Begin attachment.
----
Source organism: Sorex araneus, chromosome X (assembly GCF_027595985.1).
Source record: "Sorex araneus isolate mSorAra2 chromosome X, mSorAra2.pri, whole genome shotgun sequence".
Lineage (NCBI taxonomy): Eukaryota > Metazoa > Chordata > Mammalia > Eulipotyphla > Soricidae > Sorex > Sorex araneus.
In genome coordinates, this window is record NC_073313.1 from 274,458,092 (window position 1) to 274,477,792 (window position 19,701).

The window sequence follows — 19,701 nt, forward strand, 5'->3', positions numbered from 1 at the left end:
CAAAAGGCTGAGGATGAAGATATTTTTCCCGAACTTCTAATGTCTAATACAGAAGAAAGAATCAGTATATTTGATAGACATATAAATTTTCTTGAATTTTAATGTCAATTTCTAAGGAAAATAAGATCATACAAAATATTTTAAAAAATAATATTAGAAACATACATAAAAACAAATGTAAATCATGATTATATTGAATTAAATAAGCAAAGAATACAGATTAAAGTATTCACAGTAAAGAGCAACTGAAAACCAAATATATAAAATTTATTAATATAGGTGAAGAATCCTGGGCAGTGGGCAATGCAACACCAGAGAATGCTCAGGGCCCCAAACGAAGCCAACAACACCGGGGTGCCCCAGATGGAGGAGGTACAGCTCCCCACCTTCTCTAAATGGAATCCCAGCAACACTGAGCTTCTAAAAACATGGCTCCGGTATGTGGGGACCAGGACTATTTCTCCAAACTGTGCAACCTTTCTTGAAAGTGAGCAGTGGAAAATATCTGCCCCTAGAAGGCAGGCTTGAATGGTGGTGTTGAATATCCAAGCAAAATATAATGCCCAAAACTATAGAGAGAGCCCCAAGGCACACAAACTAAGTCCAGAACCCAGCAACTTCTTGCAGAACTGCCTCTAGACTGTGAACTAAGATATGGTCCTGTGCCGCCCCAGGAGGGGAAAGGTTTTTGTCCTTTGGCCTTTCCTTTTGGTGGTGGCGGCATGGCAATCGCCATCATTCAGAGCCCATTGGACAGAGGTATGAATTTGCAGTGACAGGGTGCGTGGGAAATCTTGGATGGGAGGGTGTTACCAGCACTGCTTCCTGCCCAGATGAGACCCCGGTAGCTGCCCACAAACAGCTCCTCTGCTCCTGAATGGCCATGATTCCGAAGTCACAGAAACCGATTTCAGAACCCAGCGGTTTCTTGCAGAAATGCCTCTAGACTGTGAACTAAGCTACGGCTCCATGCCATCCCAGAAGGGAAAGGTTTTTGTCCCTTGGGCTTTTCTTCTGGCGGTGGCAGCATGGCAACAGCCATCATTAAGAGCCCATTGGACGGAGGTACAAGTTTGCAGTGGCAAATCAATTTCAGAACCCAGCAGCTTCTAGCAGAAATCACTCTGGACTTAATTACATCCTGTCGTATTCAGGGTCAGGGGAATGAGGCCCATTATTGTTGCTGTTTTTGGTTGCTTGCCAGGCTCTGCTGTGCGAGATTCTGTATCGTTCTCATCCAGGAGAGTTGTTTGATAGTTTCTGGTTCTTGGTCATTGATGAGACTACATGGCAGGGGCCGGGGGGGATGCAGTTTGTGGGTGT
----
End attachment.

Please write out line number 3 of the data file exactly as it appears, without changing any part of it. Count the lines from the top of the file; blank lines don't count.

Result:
Lineage (NCBI taxonomy): Eukaryota > Metazoa > Chordata > Mammalia > Eulipotyphla > Soricidae > Sorex > Sorex araneus.